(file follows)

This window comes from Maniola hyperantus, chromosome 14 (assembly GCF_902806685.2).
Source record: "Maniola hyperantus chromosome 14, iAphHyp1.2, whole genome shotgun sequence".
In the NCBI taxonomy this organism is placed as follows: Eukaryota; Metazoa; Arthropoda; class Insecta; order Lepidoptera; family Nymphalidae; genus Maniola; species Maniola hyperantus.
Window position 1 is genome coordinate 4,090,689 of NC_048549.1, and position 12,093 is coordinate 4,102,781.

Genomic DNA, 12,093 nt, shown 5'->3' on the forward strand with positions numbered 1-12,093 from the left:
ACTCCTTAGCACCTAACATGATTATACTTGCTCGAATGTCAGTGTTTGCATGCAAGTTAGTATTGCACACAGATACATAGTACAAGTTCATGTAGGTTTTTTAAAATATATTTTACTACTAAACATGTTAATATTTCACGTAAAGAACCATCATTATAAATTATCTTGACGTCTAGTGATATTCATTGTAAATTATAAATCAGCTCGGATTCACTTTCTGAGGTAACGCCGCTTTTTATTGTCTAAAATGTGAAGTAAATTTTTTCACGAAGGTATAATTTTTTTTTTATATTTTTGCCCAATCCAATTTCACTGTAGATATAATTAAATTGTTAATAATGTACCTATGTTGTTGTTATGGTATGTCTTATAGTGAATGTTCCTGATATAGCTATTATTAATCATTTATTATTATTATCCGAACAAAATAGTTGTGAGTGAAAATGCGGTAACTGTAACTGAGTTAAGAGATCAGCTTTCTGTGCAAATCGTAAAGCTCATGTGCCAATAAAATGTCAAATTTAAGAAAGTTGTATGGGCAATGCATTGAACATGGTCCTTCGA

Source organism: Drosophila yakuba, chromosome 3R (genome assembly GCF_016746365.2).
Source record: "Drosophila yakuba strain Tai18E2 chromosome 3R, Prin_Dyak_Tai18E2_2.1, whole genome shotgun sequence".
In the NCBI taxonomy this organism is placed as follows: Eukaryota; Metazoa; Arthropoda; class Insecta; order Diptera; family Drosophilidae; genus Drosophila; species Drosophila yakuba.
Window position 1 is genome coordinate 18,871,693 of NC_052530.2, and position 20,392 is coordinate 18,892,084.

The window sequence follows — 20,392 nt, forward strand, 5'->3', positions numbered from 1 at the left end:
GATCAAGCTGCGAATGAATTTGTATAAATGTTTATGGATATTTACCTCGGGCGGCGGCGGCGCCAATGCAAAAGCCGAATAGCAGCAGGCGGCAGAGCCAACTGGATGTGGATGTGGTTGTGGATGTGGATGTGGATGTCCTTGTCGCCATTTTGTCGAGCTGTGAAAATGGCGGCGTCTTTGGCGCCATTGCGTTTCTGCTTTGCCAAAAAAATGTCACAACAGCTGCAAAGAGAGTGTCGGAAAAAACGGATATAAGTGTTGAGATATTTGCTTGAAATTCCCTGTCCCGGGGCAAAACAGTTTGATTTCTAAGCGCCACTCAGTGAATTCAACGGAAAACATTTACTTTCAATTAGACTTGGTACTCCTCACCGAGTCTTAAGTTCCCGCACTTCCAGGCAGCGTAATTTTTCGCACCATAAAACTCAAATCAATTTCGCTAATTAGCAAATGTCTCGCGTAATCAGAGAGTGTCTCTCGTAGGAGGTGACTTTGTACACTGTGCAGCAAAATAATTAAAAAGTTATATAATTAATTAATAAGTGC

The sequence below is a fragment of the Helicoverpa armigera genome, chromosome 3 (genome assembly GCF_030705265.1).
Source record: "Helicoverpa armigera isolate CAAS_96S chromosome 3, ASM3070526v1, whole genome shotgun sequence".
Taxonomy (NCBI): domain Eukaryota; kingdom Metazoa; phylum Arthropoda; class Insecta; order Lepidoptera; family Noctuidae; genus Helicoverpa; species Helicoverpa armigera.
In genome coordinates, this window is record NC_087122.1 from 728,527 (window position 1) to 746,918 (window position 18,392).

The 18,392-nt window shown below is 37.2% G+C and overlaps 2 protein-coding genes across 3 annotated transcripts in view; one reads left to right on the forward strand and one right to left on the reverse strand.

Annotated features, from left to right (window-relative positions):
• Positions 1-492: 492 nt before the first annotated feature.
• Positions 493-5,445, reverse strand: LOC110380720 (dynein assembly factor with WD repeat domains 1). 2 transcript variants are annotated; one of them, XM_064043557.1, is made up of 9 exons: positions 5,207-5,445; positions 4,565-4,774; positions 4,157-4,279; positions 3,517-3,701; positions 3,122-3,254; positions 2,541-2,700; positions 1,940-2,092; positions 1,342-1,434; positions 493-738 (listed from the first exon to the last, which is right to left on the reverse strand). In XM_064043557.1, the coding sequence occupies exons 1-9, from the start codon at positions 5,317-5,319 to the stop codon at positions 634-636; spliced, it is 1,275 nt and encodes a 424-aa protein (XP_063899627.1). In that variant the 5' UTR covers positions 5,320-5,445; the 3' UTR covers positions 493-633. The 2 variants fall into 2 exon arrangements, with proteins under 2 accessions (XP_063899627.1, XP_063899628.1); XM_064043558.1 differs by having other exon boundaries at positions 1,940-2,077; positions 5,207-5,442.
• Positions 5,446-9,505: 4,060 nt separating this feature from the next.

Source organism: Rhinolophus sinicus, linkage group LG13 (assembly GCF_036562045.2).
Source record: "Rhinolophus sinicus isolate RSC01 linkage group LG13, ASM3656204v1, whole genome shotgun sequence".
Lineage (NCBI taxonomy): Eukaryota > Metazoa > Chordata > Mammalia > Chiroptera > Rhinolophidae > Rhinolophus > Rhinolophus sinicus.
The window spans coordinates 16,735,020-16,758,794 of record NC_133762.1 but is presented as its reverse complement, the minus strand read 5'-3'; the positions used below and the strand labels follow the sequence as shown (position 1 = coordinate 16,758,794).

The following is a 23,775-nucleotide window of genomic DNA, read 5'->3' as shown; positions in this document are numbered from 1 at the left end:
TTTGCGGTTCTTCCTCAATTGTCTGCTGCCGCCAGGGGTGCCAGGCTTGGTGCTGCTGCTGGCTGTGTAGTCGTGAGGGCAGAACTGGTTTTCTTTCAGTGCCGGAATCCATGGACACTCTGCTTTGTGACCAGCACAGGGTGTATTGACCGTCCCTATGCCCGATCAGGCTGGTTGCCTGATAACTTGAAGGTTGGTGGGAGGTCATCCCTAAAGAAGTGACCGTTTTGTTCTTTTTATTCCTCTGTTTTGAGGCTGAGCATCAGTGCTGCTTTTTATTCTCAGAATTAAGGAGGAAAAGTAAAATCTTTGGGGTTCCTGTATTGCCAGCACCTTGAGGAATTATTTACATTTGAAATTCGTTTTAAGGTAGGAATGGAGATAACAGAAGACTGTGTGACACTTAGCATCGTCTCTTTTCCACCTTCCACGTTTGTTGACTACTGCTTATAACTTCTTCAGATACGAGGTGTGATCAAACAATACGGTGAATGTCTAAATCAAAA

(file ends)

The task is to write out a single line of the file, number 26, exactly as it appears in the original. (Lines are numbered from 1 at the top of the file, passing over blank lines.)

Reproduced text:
The following is a 23,775-nucleotide window of genomic DNA, read 5'->3' as shown; positions in this document are numbered from 1 at the left end: